Conservation Strategies and Management Practices

The best management strategy for this species is the management of the natural community, or habitat, where this species occurs. Researchers have determined that "an active fire management program utilizing prescribed fire with appropriate mechanical treatments" is the preferred method in pitch pine-oak forest communities (Jordan etal. 2003). Researchers have also determined that the size, type, intensity, and timing of fires (pyrodiversity) needs to be evaluated for each site to maximize benefits to the natural community and the species it supports (Jordan et al. 2003). The pitch pine-oak forest community, where this moth occurs, requires moderate intensity fires. The entire occupied habitat for a population should not be burned in a single year (Schweitzer et al. 2018). For example, in places where prescribed burning is used, refugia (unburned areas) are needed for many species to ensure that any life stage can survive a fire. The pitch pine-oak forest community, where this butterfly occurs, requires moderate intensity fires. This species does not survive fire well (Schweitzer et al. 2018).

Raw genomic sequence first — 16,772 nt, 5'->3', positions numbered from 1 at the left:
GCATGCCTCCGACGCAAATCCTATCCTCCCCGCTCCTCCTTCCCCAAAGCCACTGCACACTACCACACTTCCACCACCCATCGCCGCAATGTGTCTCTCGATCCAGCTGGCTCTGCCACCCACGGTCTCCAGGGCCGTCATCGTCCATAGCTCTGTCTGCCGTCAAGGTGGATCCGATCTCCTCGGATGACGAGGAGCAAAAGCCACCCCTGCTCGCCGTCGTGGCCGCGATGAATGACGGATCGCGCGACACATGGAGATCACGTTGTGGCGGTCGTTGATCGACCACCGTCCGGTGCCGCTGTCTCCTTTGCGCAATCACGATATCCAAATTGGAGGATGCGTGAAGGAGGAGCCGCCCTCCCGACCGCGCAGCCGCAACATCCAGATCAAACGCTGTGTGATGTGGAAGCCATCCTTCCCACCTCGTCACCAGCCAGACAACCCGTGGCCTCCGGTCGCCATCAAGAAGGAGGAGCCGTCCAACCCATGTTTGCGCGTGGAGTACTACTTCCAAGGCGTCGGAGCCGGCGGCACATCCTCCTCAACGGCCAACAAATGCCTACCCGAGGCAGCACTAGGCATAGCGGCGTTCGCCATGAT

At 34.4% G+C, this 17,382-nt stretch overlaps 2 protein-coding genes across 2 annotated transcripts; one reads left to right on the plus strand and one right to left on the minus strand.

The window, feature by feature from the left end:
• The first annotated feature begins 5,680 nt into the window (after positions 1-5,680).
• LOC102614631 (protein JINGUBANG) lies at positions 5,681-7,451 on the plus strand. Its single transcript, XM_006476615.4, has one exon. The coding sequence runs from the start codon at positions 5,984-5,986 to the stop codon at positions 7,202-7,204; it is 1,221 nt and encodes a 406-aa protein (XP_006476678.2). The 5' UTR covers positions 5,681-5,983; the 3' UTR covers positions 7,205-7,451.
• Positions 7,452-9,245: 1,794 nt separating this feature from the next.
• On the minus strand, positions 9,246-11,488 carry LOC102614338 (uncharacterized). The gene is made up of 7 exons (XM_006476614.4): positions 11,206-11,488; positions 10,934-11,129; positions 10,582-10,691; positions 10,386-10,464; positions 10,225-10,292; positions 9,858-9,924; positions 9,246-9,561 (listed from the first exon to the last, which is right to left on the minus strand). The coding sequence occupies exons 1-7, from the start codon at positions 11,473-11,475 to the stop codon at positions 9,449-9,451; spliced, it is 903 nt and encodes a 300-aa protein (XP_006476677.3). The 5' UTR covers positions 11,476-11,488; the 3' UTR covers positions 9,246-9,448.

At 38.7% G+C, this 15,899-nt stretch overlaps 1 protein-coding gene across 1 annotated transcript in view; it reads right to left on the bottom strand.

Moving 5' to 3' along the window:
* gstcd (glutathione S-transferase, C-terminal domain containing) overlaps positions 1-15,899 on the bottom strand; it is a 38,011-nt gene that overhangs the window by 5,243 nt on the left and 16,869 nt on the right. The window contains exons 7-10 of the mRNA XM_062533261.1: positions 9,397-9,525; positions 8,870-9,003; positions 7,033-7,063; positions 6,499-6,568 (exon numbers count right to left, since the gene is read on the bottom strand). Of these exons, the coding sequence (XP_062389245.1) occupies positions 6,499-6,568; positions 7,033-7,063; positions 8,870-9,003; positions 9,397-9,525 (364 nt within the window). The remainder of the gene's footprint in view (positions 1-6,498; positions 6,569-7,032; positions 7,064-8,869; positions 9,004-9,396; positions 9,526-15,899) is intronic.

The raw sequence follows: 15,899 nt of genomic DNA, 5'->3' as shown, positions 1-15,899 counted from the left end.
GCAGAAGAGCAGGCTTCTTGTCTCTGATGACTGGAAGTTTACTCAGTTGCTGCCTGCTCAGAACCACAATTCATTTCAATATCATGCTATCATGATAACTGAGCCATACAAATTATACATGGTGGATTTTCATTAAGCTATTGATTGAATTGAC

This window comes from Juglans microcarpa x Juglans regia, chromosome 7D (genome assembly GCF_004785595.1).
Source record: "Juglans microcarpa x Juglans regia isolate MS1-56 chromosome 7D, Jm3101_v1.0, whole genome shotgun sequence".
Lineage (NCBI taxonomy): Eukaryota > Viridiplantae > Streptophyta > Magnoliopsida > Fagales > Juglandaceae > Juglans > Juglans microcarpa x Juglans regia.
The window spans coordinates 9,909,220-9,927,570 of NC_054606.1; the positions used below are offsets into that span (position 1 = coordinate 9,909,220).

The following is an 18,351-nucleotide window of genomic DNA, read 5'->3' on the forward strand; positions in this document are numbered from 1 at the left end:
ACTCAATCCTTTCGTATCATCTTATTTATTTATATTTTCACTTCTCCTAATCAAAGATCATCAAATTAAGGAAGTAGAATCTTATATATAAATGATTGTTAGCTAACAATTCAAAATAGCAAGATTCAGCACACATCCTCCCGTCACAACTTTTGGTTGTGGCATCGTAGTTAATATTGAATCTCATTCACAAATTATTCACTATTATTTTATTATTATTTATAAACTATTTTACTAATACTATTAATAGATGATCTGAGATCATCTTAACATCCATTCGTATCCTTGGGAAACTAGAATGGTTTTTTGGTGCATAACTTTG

There are also managment concerns along utility rights-of-way and old railroad beds. Invasive and weedy plants in these areas can out compete native food plants therefore proper management and removal of these species should be considered. The use of herbicides and insecticides to control invasive plants and insects can be done if used carefully (Schweitzer et al. 2018). Large broadcasting of herbicides or insecticides can cause negative effect to host plant species or cause mortality (Schweitzer et al. 2018). As with managing natural habitats, timing to reduce the impact on the species is important, in addition to providing refugia.

Research Needs

The response of this species to the management practices at the Albany Pine Bush and in Saratoga County should be investigated.

Habitat

Habitat